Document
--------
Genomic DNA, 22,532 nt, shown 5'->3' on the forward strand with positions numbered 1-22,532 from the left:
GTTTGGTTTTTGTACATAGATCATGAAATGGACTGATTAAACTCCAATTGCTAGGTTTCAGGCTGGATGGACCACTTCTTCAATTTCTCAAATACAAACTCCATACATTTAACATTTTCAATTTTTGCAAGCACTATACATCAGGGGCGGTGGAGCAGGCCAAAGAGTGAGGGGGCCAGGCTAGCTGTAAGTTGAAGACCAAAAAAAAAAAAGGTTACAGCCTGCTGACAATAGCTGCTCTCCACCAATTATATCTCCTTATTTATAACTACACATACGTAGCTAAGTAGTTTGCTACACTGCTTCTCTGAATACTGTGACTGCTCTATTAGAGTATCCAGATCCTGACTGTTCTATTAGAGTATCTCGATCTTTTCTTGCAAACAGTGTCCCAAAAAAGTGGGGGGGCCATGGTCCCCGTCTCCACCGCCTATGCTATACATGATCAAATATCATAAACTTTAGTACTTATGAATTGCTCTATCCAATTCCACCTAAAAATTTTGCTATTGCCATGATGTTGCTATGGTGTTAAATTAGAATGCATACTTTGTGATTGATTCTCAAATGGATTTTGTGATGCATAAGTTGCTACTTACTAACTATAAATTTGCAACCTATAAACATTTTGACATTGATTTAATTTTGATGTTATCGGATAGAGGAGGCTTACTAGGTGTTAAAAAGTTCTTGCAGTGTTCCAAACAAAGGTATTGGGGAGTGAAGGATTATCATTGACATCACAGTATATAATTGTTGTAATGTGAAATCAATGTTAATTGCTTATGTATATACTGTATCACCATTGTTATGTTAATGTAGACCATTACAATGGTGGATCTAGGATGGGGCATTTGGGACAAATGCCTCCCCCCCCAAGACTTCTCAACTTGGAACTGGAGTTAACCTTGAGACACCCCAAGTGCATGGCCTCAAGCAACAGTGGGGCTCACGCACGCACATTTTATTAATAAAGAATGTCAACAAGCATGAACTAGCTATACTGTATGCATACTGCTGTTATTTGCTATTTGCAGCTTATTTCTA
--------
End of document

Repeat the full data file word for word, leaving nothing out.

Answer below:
Genomic DNA, 22,532 nt, shown 5'->3' on the forward strand with positions numbered 1-22,532 from the left:
GTTTGGTTTTTGTACATAGATCATGAAATGGACTGATTAAACTCCAATTGCTAGGTTTCAGGCTGGATGGACCACTTCTTCAATTTCTCAAATACAAACTCCATACATTTAACATTTTCAATTTTTGCAAGCACTATACATCAGGGGCGGTGGAGCAGGCCAAAGAGTGAGGGGGCCAGGCTAGCTGTAAGTTGAAGACCAAAAAAAAAAAAGGTTACAGCCTGCTGACAATAGCTGCTCTCCACCAATTATATCTCCTTATTTATAACTACACATACGTAGCTAAGTAGTTTGCTACACTGCTTCTCTGAATACTGTGACTGCTCTATTAGAGTATCCAGATCCTGACTGTTCTATTAGAGTATCTCGATCTTTTCTTGCAAACAGTGTCCCAAAAAAGTGGGGGGGCCATGGTCCCCGTCTCCACCGCCTATGCTATACATGATCAAATATCATAAACTTTAGTACTTATGAATTGCTCTATCCAATTCCACCTAAAAATTTTGCTATTGCCATGATGTTGCTATGGTGTTAAATTAGAATGCATACTTTGTGATTGATTCTCAAATGGATTTTGTGATGCATAAGTTGCTACTTACTAACTATAAATTTGCAACCTATAAACATTTTGACATTGATTTAATTTTGATGTTATCGGATAGAGGAGGCTTACTAGGTGTTAAAAAGTTCTTGCAGTGTTCCAAACAAAGGTATTGGGGAGTGAAGGATTATCATTGACATCACAGTATATAATTGTTGTAATGTGAAATCAATGTTAATTGCTTATGTATATACTGTATCACCATTGTTATGTTAATGTAGACCATTACAATGGTGGATCTAGGATGGGGCATTTGGGACAAATGCCTCCCCCCCCAAGACTTCTCAACTTGGAACTGGAGTTAACCTTGAGACACCCCAAGTGCATGGCCTCAAGCAACAGTGGGGCTCACGCACGCACATTTTATTAATAAAGAATGTCAACAAGCATGAACTAGCTATACTGTATGCATACTGCTGTTATTTGCTATTTGCAGCTTATTTCTA